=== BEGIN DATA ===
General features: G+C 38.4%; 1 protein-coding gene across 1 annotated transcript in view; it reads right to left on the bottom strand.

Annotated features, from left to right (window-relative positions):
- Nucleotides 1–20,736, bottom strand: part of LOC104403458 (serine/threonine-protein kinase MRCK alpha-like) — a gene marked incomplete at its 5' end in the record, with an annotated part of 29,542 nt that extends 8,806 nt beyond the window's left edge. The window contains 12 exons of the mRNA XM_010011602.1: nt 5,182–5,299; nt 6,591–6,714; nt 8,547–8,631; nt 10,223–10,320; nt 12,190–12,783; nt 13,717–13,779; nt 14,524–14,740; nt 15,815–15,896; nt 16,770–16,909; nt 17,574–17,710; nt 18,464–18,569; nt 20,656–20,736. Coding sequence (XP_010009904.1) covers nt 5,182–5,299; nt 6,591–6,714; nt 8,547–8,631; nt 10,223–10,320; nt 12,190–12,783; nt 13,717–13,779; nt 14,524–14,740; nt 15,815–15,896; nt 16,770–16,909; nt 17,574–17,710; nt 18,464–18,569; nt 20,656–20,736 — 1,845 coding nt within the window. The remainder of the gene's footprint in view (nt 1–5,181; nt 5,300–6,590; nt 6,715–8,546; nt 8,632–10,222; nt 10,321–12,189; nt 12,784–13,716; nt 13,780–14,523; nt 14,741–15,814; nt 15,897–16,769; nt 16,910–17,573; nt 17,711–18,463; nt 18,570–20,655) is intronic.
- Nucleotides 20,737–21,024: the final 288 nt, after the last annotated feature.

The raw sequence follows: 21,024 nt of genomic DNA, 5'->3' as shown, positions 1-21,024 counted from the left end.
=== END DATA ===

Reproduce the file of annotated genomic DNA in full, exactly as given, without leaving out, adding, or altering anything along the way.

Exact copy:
General features: G+C 38.4%; 1 protein-coding gene across 1 annotated transcript in view; it reads right to left on the bottom strand.

Annotated features, from left to right (window-relative positions):
- Nucleotides 1–20,736, bottom strand: part of LOC104403458 (serine/threonine-protein kinase MRCK alpha-like) — a gene marked incomplete at its 5' end in the record, with an annotated part of 29,542 nt that extends 8,806 nt beyond the window's left edge. The window contains 12 exons of the mRNA XM_010011602.1: nt 5,182–5,299; nt 6,591–6,714; nt 8,547–8,631; nt 10,223–10,320; nt 12,190–12,783; nt 13,717–13,779; nt 14,524–14,740; nt 15,815–15,896; nt 16,770–16,909; nt 17,574–17,710; nt 18,464–18,569; nt 20,656–20,736. Coding sequence (XP_010009904.1) covers nt 5,182–5,299; nt 6,591–6,714; nt 8,547–8,631; nt 10,223–10,320; nt 12,190–12,783; nt 13,717–13,779; nt 14,524–14,740; nt 15,815–15,896; nt 16,770–16,909; nt 17,574–17,710; nt 18,464–18,569; nt 20,656–20,736 — 1,845 coding nt within the window. The remainder of the gene's footprint in view (nt 1–5,181; nt 5,300–6,590; nt 6,715–8,546; nt 8,632–10,222; nt 10,321–12,189; nt 12,784–13,716; nt 13,780–14,523; nt 14,741–15,814; nt 15,897–16,769; nt 16,910–17,573; nt 17,711–18,463; nt 18,570–20,655) is intronic.
- Nucleotides 20,737–21,024: the final 288 nt, after the last annotated feature.

The raw sequence follows: 21,024 nt of genomic DNA, 5'->3' as shown, positions 1-21,024 counted from the left end.